The government of Kenya and even some times its citizens have harassed, humiliated, and debased Somalia and its citizens regardless of class, age, gender, and professional background.
In the 1990s and in the mid-2000, the Kenyan government broke all diplomatic considerations and shut its doors to travelers in and out of Somalia. We watched numerous videos of Kenyan soldiers whipping Somali civilians, debasing our women, and flocking innocent civilians under the guise of “war on terror.” Thus, I wrote this wailing personal essay after I watched a very disturbing video of harassment of Somalia by Kenyans.
Kenya seems to have schizophrenia when it comes to Somalia. On the one hand, there is this face of Kenya that gave shelter to so many Somalis since the 1990s civil war broke down that nation. It gave a temporary home to several hundred thousand refugees. It also looked the other way when thousands of businessmen and women, former government officers, professionals settled in Nairobi and Mombasa without papers. That is a fact that Somalis cannot deny. But, again there is this side of dark Kenya that pops up every time Somalia tries to assert its sovereign rights; Kenya takes punitive measures so as to ensure Somalia stay in the dark ditch of a stateless state. To do so, it often closes its airports to Somalis both civilians and regular travelers.
Kenya detained at its airport about five Somali ministers and parliamentarians who were traveling with Somalia’s diplomatic passports. The posthumous damage control in which Kenya’s foreign affairs concocted saying that Somali leaders came to the airport without a visa is cheap propaganda. This behavior has been a mainstay of Kenya’s government, infecting the highest office of this disturbed nation.
Not too long ago, it proposed to build a wall along the border of the two countries and divide the Somali speaking nomads on both sides of the border. As if all that was not enough, in 2019, it prematurely expelled Somalia’s mission in Nairobi without any proper diplomatic cause. It also detained Somali legislators, and high ranking government officials without any proper cause.
All this is happening for several reasons – that emanate from Kenya’s national interest:
1. Kenya has purposefully sabotaged Somalia to make sure that it does not regain its full sovereignty. By perpetuating a weak Somalia, Kenya can go into Somalia and conduct the operation at will goes the logic of Nairobi.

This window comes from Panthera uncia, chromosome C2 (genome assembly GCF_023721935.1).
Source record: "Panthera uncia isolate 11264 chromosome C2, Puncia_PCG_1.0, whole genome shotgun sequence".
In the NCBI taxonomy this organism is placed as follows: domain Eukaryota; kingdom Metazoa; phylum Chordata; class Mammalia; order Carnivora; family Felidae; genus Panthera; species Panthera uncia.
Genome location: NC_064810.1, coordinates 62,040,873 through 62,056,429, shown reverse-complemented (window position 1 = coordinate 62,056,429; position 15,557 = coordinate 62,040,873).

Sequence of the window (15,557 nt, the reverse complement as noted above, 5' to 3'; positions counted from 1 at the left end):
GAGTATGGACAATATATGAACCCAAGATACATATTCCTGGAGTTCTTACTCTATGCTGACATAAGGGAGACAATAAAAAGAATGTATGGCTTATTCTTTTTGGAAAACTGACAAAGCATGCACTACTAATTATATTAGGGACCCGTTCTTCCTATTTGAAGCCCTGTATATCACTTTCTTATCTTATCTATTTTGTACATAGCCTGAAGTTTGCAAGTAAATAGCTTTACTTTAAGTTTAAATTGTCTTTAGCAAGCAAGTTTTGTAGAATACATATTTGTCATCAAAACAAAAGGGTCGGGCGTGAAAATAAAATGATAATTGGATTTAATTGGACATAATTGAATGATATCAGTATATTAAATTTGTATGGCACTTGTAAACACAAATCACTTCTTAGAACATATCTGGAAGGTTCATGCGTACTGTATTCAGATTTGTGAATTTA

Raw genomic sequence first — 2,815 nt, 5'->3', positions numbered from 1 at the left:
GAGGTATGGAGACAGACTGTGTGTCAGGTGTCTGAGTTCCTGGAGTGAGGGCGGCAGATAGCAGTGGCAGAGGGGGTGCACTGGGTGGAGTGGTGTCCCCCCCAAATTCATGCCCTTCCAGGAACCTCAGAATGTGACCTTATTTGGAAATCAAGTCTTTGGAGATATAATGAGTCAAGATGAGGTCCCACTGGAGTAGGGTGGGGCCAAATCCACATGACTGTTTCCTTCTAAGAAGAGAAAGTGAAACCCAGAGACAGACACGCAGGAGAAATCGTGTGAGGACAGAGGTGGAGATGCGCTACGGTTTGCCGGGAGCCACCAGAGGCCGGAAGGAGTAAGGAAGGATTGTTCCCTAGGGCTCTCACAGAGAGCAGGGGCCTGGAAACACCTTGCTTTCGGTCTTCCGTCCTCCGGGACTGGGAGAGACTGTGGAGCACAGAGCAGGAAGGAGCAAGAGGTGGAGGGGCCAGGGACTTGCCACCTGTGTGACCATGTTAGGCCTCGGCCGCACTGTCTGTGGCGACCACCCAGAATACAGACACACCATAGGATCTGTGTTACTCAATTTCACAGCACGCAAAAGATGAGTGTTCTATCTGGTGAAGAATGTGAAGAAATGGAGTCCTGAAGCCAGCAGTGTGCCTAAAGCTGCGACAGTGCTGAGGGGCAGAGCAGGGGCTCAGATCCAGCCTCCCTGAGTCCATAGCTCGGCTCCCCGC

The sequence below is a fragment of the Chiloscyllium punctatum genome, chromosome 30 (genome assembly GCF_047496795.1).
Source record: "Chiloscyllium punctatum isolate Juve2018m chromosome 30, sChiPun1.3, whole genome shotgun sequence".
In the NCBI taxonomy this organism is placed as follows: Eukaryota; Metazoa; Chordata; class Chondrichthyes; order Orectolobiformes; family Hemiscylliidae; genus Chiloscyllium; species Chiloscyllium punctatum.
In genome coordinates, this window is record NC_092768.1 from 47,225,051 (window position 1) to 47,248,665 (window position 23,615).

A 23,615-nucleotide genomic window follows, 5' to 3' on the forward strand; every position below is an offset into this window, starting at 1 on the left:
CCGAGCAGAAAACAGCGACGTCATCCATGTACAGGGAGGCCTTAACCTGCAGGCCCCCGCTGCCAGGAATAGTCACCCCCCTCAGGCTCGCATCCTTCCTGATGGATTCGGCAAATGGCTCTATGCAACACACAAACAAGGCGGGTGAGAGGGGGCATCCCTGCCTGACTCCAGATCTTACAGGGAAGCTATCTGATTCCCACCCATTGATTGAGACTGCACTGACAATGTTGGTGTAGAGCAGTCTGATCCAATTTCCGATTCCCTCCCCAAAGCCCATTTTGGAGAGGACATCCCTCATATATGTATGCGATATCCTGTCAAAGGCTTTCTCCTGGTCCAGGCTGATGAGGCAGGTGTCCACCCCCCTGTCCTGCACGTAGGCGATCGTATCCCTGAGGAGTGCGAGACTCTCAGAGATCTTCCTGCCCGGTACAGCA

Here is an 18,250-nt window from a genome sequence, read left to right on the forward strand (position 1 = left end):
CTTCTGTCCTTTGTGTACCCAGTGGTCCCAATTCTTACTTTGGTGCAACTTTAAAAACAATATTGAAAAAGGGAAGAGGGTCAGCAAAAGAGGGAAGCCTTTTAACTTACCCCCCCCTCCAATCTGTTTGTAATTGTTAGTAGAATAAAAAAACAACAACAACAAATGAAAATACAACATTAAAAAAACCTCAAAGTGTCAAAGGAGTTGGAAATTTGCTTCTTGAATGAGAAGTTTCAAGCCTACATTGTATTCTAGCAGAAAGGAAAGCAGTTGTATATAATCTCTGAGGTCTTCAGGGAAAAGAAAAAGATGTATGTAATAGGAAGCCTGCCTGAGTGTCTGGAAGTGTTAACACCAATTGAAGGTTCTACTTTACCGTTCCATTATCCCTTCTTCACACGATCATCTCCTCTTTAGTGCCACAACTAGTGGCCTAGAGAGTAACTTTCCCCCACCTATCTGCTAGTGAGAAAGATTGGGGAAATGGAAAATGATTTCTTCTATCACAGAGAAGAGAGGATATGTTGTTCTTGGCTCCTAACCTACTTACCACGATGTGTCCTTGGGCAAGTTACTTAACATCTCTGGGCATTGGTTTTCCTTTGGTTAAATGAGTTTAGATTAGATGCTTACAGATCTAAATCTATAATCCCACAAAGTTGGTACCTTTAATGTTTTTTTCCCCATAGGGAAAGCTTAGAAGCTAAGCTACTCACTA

2. That Kenya plays an imperial role over Somalia and exploited its resources to the extent possible.
3. To Terrorize Somalia brings it into full submission to Kenyan wishes regarding the dispute over maritime ownership along the Indian Ocean.
Another wrinkle to the relation with Kenya is that a large number of Somalia’s elite (business people and some, former government and current officials including the current Prime Minister) have their families in Nairobi and Mombasa. In other words, Kenya holds Somalia in the “ball.”
A final but important leverage Kenya has over Somalia is this: Nairobi is the Mecca of the hidden hand that rules Somalia – international interlocutors and aid mafia that decide on Somalia’s fate chose Nairobi as their home. In essence, Somalia is put in a place where it cannot discharge its national duty both short term and a long term without Nairobi.
Kenya knows all this and it keeps playing hardball with Somalia.
What can Somalia do at this juncture? Can Somalia sacrifice its sovereignty and ownership of its maritime resources for the little comfort Kenya has given to refugees and the large middle class that opted to live in Nairobi rather than inside Somalia?
The answer must come from Villa Somalia, primarily from the maverick and reclusive President and the pompous and often flamboyant Prime Minister. Despite their shortcomings, the President and his Prime Minister cannot do this alone but need the hand of the regional leaders and the largely middle class, including those in the current government, that chose Nairobi and Mombasa as their homes.
In social media, several tools to even with Kenya are suggested:
1. Stop Kenya’s Qat (Khat) import to Somalia.
2. Demand that the world move from Nairobi donor offices and NGOs entities that work in Somalia.
3. Demand that Kenya is kicked out of AMISOM and bar it from working, entering, or having any function inside Somalia, including inside regional governments.
These are tough choices but may present to Somalia as the only tools available to earn the respect of its citizens.
By Faisal A. Roble
Faisal Roble, a writer, political analyst and a former Editor-in-Chief of WardheerNews, is mainly interested in the Horn of Africa region. He is currently the Principal Planner for the City of Los Angeles in charge of Master Planning, Economic Development and Project Implementation Division.